While this is their world of worry now, only saving enough money for a toy, I keep wondering what their future has in store. The career choices they have are limitless, and yet their list of "What I want to be when I grow up" is growing too. Unfortunately, we can't cut that list down for them because though my daughter wants to be a vet, a nurse, a massage therapist and an artist when she grows up, she might have to do all of them to earn a living, putting a house over her head.

Long gone are the days when our parents only chose one career and stuck with it for over 50 years. What a blessing if it were true today. Now is the new age of our evolving world where you have to learn more than one career skill in order to make your self marketable and more versatile in today's job market. Career changing is the norm, community colleges are increasing enrollments of non-traditional students (probably why the TV show "Community" is such a big hit) and having one degree with one skill is not enough.

Some sources say it is hard to determine what the average number of careers a person will have in a lifetime, but I can assume that the average is not one. Switching careers is not the same as changing jobs, like a promotion or just moving over from one department of a company to another. This is a totally new concept of actually learning something new in order to do a new job. So with the wide variety of jobs my child wants to do (a vet, a nurse, a massage therapist and an artist) there are different schools that apply to each, and getting one college degree, one certification and one masters may not be enough. I am not looking forward to her education bill in the future, especially if she has to change with the times.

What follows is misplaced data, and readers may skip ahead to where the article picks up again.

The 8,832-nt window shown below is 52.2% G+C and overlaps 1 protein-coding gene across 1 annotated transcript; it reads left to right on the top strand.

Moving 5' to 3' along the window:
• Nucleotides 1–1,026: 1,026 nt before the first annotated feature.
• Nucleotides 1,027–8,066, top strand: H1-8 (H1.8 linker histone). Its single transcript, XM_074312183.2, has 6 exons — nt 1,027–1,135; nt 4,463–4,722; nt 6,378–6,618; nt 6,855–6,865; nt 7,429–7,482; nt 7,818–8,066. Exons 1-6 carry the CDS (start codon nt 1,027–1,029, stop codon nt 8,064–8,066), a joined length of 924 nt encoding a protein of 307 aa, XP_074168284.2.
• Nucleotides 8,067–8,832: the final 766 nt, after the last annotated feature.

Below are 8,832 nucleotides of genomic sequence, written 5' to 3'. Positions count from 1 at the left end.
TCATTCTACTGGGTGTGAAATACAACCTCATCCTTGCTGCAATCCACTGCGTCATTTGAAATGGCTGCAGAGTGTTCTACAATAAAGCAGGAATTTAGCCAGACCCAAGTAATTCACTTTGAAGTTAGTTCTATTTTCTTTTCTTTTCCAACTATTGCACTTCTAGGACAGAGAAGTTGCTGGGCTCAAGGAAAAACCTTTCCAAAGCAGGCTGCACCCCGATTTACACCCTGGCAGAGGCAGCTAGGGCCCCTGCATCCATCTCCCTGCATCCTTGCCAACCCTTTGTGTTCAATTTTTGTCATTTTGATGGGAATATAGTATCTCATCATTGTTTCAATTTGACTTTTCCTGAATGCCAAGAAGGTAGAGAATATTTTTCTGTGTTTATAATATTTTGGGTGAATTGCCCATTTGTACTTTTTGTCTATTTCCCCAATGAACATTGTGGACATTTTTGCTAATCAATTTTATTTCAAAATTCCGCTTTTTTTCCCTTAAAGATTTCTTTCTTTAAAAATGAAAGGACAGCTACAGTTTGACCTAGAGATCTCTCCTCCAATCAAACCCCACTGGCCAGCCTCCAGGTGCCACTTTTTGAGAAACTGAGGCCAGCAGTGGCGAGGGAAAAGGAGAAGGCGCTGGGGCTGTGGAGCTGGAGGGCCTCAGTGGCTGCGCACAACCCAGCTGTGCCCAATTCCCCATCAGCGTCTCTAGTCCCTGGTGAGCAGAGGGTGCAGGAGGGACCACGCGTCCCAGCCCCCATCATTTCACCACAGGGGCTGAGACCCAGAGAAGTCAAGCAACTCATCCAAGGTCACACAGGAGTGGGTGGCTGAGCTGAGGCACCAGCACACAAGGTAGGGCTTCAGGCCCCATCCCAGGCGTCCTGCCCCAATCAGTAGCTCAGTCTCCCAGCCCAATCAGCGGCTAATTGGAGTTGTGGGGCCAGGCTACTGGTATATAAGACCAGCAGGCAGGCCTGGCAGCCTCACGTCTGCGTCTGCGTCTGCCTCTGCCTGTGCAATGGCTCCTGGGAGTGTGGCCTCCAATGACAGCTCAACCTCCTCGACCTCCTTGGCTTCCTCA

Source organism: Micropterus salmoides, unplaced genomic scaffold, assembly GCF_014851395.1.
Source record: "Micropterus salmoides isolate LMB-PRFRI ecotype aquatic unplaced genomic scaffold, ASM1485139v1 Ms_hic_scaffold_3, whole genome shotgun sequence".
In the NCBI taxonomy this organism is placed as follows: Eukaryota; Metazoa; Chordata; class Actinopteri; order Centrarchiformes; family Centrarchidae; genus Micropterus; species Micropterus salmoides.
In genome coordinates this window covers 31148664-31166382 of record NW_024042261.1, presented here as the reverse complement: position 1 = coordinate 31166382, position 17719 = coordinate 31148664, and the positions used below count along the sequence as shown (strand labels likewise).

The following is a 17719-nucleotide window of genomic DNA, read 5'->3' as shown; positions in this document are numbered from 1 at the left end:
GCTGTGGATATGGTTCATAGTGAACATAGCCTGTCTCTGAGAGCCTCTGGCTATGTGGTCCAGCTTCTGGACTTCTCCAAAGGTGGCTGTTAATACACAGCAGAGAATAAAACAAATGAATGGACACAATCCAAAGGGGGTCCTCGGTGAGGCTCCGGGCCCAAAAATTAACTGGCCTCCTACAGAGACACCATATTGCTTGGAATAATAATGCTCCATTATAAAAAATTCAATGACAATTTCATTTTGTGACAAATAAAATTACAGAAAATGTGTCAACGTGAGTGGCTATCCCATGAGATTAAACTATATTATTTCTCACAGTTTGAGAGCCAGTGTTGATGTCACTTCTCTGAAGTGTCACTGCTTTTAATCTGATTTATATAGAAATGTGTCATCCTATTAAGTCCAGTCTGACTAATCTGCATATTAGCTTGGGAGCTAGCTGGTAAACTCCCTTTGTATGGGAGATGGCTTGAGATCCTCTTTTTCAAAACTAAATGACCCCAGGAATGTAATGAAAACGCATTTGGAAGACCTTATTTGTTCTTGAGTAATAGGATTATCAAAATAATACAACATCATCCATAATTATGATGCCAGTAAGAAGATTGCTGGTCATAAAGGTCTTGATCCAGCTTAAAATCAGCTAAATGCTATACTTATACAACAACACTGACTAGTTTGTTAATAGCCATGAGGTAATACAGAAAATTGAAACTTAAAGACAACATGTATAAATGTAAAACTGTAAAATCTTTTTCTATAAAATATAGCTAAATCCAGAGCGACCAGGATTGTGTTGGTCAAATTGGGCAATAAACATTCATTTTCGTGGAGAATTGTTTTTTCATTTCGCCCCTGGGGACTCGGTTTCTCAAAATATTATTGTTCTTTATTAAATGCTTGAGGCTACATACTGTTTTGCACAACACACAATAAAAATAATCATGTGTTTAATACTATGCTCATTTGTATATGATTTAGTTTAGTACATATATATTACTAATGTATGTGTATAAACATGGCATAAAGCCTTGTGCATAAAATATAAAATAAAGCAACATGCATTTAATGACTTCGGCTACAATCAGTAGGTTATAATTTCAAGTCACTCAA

Tuesday, August 10, 2010

Finally, she can swim!!!

I took my oldest to her first swim lesson when she was 6 months old. Yes, we started her young, and we did expect some long term results immediately. Maybe I watched too many of those videos where the babies start swimming by the time they are one, and diving into depths of 4 feet, but I was thinking we were doing the right thing. Well the results were long coming. We enrolled her in the toddler swim class the following year and then the preschooler a couple of years after that. She has a strengthened fear of the water, especially in her preschooler class. I remember having to leave one class early because of her screaming.

But finally, 6 years till we first introduced her the waters of a pool, she can finally swim on her own. She took an American Red Cross beginning swim early this past spring. She failed it miserably. However, with my constant awareness of bringing her to a pool and keeping up with her extracurricular swimming, not just the swimming for classes, she began to learn how to tread water on her own. We are so proud. It was a long time coming, but we are proud that she pursued it!